Oliver Potzsch is by far one of the finest storytellers of our time. The Dark Monk is a fantastic follow up to The Hangman's Daughter. Again, he brings the world of Jakob Kuisl, the hangman of Schongau, vividly to life.
His characters are well crafted, the story is a maze of mystery and intrigue with a dash of romance. I adore Magdalena, Jakob's daughter. She is a passionate, intelligent woman who I admire for her strength of character. Her lover Simon, the town doctor, is certainly a more interesting character because of her presence in his life. If not for her, he'd be just another small town doctor who cares far too much for his appearance. She gives him depth, and he gives her an ounce of respectability, which is virtually impossible for a woman in her social position in that time period. Being the daughter of the hangman was certainly a fact that made people fear her, and gave her little options in life. Her relationship with Simon really mixes things up a bit in this story, especially when the beautiful Benedikta Koppmeyer arrives in town.
This story centers on the murder of a priest, and the confounding clues he leaves behind. We are swept into the world of the Knights Templar, their secrets and mysteries that have made them so fascinating throughout history, are laid bare here, and are center stage in this well crafted tale.
I look forward to further installments in the Hangman's Daughter series. Thank you Mr. Potzsch, for creating these fascinating characters!
This is truly a 5-star success!
Oliver Pötzsch used the motif of the mystery novel and applies it to "The Dark Monk: A Hangman's Daughter Tale," set in 1660. It's winter with a capital "W" in the Bavarian Alps. The story takes us and his characters from village to village with excursions through the countryside and to a series of monasteries.
The plot is set in motion when a poisoned priest uses his dying wits and strength to leave a clue that proves a gateway into a bigger mystery, drawing in the stalwart trio of hangman, executioner, and healer Jakob Kuisl; his somewhat stubborn but attractive daughter Magdalena; and the town physician's son who is a bit of a dandy but smart as a whip, Simon. But while this mystery is the story's center, other events are also crucial, chiefly, a group robbers are preying on travelers, particularly merchants and their cargos, and a deadly illness is killing many of the villagers.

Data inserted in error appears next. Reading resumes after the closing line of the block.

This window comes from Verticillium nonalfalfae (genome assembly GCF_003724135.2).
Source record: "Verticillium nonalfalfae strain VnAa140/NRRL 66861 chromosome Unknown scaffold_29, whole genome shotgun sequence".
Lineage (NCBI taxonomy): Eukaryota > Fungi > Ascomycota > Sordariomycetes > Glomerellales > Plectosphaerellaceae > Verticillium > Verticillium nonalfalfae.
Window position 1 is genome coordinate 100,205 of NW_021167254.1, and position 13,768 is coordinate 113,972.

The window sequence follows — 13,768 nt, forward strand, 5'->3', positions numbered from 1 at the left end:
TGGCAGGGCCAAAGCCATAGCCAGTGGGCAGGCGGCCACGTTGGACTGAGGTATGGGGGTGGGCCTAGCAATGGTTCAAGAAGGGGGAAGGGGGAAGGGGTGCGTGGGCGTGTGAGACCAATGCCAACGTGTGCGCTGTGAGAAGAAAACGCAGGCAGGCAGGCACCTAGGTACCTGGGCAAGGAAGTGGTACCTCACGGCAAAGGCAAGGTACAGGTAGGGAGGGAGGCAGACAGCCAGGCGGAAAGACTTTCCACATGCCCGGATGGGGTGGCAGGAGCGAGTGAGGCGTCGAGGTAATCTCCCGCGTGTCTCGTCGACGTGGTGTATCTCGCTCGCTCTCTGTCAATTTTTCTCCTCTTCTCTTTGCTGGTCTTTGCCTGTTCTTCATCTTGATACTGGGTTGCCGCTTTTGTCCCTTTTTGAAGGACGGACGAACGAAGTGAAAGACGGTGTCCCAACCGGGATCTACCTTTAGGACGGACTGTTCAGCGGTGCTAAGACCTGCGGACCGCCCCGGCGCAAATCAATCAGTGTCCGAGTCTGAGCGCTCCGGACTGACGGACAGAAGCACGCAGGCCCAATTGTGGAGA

Along with the murdered priest's sister, this group follows a trail of various clues and riddles, each leading to more answers and more questions. Tracking this core group is a trio of murderous monks (not sure which one is actually the dark monk of the title), various church leaders, and another trio of soldiers-for-hire. As you might imagine, murder, mayhem, kidnapping, and so forth ensue.
The story seems as though the scenes were staged for a play or graphic novel with characters tripping over each other in unexpectedly places. I thought that the plot and resolution hinged on a series of increasingly unlikely coincidences playing out and bringing the characters back together in, for me, an ultimately unsatisfactory resolution. In other words, my "willing suspension of disbelief" could only go so far before I felt like the author was winking at me instead of making the story really resolve itself.
I thought "The Dark Monk: A Hangman's Daughter Tale" was a fun but not convincing tale. The characters seemed a bit cartoonish to me, the settings a bit too sketchy, and the plot a bit too twisted.
When I read some of the reviews of the first book in this series (The Hangman's Daughter) I was both intrigued and worried. It sounded like an interesting period to set a mystery-type series, but some of the reviewers seemed to think the book was both anachronistic and ahistorical in certain ways. That may have been true of the first book (I can't say, as I haven't yet read it) but it certainly isn't true of this one.
I found The Dark Monk to be fast-paced and interesting without sacrificing the feel of the era in which the story is set. The pace of actual events may take place at 17th century speed, but the interactions and descriptions of the various character's mental workings was very well-written and entertaining. The book has several interesting characters and you get to hear the story from their point of view in different chapters. The main characters are Jakob (the hangman), Magdalena (his daughter) and Simon (what passes for a doctor in the 17th century).
Jakob is the kind of iconoclastic detective I'm a real sucker for. He is going to do things his own way and ultimately will rely chiefly on his own counsel, even though he allows Simon and Magdalena brief glimpses into what is going on in his head.
Simon is the kind of character who you alternately like, pity, despise, and then like again. He can be vain and flawed, but he also realizes his short comings and exhibits humanity during a period of time when people had to scratch and claw 24/7 just to keep going.